Saturday, October 15, 2016

Why Drawing is More Important Now Than Ever

I had a really interesting conversation with a student a few days ago.  We were swiftly approaching the big one:  the Forces Test.  In physics, this is kind of a Waterloo moment, where the math really is based off of physical ideas in a way many students (myself included) find incredibly challenging, especially in terms of the normal force.  (Aside:  If someone else says 'natural force' to me again whilst referring to normal force, I'm going to lose my mind.)

The point of all of this is the fact that I have had multiple students come to me in near tears because they are terrified of this exam.  They are normally A/B students who have found themselves getting a C or D on exams that they have prepared for as they would for any exam in any other class.  Physics is a beast unto itself, with things that may some logical but are incredibly difficult to define mathematically.  And this is an honors class, which is just another layer of math on math on math.  So, panic attacks have ensued and I have had the responsibility to talk students back from the edge. 

One such student came in and told me their study habits, which is not uncommon for this area.  On average, after they finish school they go to their after school sport and get home between 5 and 6 PM.  Then, it is not uncommon to do homework until 10-11 PM.  I can tell you as a teacher, I don't make assignments that should take that long.  Also, many students do work throughout breaks in the day and so have 8 hours of classes and possibly 8 hours of homework.  This student also dedicated their entire Saturday to my class. 

So I did what any adult would do: I asked the student what they do for fun.  A big part of learning is letting your brain rest.  You need to take a moment to not think on occasion, to do something enjoyable.  Your brain often will be still be churning through the question in the background, but focusing on something else takes the pressure off.  I think this is why I actually could engage hardcore in art and science in college.  I would oscillate between the two because they were different parts of my brain, and it allowed me a time to let something go in the background.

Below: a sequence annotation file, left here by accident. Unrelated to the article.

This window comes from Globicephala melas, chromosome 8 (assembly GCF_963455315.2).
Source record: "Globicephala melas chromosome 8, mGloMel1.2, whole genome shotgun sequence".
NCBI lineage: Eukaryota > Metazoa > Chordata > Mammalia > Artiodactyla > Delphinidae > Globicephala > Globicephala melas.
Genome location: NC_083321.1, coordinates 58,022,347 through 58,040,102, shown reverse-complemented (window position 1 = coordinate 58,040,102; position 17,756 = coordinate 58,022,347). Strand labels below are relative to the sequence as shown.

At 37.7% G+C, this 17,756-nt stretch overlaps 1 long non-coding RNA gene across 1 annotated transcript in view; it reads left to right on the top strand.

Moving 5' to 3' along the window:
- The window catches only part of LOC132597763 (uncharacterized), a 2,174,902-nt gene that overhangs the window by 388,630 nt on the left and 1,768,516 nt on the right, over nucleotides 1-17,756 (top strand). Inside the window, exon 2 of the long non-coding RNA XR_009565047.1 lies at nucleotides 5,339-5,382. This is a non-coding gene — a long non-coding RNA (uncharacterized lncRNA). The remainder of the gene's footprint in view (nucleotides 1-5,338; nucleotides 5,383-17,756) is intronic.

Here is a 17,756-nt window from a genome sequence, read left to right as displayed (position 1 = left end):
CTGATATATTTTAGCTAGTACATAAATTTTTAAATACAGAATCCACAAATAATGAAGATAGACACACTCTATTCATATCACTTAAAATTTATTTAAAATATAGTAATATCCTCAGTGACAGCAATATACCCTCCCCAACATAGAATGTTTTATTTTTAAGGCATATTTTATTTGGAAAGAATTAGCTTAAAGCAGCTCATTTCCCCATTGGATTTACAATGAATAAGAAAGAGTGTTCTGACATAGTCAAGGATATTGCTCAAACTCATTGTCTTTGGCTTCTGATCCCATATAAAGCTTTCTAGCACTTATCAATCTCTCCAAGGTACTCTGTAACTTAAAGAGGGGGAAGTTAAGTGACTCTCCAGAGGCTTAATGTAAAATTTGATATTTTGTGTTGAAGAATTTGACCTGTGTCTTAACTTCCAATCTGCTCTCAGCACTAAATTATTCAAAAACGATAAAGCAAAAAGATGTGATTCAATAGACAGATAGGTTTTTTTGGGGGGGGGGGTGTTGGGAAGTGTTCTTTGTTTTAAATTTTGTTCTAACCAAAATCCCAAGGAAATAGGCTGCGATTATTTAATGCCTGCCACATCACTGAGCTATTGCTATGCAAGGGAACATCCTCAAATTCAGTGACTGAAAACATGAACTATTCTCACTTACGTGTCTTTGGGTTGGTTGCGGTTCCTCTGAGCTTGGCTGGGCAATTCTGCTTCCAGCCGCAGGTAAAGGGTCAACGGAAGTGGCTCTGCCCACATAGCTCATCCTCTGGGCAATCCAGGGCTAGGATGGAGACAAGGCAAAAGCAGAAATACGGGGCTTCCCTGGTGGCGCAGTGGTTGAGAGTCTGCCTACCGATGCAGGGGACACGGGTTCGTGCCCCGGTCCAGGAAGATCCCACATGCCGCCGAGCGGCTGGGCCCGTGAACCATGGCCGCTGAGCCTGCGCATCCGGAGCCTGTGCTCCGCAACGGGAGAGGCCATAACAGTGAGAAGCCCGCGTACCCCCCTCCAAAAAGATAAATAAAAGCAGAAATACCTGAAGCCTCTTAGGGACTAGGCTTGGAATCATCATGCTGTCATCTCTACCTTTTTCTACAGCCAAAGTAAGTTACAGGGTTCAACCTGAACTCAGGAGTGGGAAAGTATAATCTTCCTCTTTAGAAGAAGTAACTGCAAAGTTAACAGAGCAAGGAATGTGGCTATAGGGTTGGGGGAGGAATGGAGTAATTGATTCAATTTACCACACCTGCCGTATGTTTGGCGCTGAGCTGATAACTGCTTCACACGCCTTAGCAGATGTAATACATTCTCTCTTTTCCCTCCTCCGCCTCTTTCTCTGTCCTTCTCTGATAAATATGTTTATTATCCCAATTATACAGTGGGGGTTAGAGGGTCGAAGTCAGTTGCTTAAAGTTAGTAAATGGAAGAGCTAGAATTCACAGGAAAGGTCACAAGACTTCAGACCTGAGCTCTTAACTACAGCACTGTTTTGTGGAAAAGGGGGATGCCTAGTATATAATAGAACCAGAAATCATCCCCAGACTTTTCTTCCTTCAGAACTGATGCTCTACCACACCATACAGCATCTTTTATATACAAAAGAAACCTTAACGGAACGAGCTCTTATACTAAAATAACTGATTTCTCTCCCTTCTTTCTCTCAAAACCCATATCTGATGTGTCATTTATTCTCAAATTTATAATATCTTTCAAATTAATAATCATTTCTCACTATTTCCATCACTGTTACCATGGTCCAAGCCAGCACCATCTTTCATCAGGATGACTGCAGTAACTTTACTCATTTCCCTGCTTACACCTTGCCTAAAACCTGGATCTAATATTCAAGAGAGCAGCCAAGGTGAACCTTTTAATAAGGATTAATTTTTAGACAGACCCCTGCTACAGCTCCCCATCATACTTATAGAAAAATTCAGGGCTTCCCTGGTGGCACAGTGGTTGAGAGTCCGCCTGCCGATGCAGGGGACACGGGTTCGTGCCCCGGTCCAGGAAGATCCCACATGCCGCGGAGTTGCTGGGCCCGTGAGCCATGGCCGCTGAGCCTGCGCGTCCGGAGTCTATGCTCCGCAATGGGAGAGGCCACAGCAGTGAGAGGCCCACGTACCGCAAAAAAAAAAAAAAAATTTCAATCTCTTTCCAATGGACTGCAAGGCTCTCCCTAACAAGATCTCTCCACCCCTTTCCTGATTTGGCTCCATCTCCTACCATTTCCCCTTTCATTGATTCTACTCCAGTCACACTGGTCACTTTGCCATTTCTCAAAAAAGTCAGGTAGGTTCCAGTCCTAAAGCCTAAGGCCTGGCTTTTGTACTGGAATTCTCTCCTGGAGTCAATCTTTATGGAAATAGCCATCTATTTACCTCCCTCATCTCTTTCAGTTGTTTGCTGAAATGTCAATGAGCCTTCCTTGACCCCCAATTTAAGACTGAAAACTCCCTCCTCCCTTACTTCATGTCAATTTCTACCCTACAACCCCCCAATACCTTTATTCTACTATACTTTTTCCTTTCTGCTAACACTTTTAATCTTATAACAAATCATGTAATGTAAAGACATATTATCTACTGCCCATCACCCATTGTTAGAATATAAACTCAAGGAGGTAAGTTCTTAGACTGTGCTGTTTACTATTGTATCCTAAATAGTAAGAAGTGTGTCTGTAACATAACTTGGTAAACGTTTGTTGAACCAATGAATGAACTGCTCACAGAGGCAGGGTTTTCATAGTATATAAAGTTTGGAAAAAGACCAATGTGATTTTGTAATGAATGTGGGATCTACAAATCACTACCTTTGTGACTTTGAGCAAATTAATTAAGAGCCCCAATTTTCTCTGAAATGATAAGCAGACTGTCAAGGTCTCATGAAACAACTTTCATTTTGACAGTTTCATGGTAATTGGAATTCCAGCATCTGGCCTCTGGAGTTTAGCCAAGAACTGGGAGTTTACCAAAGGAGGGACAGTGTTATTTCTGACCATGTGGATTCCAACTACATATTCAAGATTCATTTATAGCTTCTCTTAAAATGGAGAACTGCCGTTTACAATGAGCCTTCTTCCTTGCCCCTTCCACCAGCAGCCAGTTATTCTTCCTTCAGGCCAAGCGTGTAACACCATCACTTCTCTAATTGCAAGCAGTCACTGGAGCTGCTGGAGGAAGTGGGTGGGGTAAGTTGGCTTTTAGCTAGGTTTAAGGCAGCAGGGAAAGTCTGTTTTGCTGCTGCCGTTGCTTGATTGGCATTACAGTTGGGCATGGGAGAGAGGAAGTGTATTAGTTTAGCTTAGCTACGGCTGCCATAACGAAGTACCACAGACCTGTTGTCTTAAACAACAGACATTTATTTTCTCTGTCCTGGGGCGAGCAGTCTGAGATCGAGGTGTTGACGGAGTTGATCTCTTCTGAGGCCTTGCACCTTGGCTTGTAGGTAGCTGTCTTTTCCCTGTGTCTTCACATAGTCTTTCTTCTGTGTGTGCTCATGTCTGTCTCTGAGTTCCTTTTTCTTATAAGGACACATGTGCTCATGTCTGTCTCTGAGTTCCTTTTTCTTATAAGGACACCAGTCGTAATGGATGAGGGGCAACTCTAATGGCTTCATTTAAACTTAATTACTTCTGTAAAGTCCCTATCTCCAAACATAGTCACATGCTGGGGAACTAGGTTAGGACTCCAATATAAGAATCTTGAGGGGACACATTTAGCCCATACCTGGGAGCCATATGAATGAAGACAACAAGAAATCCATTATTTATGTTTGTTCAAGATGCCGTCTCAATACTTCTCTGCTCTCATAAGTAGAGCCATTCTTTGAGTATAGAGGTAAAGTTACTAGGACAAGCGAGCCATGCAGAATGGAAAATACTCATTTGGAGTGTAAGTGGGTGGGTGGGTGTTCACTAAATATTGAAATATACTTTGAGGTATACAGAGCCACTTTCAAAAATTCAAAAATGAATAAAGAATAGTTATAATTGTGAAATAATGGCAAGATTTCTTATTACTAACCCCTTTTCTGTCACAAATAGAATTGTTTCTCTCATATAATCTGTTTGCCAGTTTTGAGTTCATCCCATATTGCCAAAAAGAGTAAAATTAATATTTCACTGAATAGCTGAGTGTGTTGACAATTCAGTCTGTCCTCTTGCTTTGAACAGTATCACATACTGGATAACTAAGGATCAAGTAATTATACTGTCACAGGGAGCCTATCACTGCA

What the student said scared me.  Nothing.  They do nothing for fun.  I asked if they like to draw.  The response was "Yes, I love it.  But you can't make money doing that."  Which absolutely broke my heart.  I know where they are coming from.  Many parents in this area (mine included) feel that creative arts jobs are not for their children.  It's true that the jobs with stability are hard to find, but they absolutely exist.  Also, you can still enjoy and profit from your hobbies. 

So, to help illustrate my point to my student, I took out my sketchbook for Inktober.  I'm doing my best to do a draw every day this month, and I find the challenge actually really inspiring.  The look on the student's face as we flipped through brightened.  All my students can see how hard I work and how much effort I put in, and yet I have given myself time to enjoy a pastime.  This, however, doesn't help students see someone not just emotionally profit from drawing, but financially profit as well. 

And that’s when it struck me.  It's imperative that I keep drawing and enjoying myself.  It's easy as a teacher to get sucked into just grinding all the time to keep up on grades and to find new and exciting activities, but for me, creating something should be a focus as well.  And it's not just for my own amusement, enjoyment and profit anymore.  Teachers are inspirations to students, as egotistical as it sounds.  I want to be able to tell my students I made something and made money from that.  Or that I'm using my creativity or am proud of something I made.  Especially at a school with so much talent and drive, I feel like I need to match that.
Tweets by @tomatopolish